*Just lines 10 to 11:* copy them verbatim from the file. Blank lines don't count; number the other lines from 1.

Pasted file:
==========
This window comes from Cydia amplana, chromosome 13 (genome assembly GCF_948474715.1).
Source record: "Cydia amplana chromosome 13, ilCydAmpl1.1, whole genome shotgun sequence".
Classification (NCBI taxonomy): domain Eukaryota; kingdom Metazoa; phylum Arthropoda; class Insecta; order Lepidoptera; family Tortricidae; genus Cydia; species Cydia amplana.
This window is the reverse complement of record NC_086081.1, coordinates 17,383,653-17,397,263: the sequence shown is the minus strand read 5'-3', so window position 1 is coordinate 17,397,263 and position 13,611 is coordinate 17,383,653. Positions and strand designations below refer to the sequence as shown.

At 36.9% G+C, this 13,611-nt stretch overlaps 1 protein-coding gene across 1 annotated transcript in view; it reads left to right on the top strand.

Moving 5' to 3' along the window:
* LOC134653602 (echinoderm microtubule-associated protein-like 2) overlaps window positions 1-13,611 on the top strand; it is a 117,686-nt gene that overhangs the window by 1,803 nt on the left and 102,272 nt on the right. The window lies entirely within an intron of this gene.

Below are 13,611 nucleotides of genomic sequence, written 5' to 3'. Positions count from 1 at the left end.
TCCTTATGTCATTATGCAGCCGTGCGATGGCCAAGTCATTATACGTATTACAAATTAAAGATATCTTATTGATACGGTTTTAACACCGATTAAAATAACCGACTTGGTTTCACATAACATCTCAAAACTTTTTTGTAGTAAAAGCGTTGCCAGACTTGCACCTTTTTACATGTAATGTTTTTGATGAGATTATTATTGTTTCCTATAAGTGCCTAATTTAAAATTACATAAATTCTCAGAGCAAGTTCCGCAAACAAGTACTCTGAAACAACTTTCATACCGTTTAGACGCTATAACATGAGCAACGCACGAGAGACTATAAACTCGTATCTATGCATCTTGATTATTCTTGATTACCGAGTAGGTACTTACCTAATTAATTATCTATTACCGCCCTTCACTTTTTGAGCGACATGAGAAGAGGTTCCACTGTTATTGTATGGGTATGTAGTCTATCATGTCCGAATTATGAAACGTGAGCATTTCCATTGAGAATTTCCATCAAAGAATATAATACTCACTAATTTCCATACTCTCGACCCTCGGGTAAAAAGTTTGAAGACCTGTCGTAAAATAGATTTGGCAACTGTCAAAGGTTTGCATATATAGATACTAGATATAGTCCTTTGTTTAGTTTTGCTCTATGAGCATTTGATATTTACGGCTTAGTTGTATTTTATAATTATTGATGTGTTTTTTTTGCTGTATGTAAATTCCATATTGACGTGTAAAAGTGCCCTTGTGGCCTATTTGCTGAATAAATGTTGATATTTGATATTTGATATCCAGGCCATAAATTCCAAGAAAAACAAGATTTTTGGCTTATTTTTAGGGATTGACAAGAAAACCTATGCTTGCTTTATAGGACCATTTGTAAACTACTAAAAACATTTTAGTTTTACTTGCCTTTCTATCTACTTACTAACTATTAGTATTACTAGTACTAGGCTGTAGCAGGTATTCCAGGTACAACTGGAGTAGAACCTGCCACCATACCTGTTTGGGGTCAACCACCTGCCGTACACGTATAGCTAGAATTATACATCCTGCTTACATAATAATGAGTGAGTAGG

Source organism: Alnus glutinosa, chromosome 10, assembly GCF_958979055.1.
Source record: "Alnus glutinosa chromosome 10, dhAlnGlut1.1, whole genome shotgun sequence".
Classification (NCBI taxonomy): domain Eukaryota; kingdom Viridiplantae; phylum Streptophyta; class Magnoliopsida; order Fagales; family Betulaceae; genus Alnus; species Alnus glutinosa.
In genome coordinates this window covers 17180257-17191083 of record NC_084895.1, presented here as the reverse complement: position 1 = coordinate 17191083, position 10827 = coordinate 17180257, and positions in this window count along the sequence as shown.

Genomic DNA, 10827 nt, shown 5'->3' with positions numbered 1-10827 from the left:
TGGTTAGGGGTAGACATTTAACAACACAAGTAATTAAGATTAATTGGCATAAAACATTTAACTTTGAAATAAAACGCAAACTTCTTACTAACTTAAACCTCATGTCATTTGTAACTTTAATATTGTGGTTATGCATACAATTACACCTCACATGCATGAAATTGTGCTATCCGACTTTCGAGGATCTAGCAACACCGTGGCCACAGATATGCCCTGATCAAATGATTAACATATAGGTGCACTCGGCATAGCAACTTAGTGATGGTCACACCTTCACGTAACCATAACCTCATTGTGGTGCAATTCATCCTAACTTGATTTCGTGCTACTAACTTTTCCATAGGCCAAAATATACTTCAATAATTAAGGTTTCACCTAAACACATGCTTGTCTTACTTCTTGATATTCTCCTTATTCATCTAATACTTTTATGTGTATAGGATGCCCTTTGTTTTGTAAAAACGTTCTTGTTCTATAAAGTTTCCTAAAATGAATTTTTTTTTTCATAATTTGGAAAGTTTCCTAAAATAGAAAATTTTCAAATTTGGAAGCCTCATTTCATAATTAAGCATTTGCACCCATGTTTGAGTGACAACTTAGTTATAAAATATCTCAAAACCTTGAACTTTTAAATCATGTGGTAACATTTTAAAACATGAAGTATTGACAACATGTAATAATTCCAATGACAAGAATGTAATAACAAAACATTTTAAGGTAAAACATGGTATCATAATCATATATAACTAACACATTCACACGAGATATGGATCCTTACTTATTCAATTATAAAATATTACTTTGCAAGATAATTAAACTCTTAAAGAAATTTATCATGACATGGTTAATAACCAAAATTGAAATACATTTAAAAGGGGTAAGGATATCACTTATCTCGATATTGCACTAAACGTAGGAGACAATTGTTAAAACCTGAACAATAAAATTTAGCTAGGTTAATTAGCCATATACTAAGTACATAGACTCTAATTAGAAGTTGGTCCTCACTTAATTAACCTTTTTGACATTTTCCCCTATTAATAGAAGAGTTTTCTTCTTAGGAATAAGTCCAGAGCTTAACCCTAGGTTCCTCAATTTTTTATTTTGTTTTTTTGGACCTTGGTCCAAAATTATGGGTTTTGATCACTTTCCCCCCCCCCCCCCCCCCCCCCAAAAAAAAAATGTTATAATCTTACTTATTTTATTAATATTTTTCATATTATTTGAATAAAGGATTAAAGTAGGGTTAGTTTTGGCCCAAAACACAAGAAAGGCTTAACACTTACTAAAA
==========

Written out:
Source organism: Alnus glutinosa, chromosome 10, assembly GCF_958979055.1.
Source record: "Alnus glutinosa chromosome 10, dhAlnGlut1.1, whole genome shotgun sequence".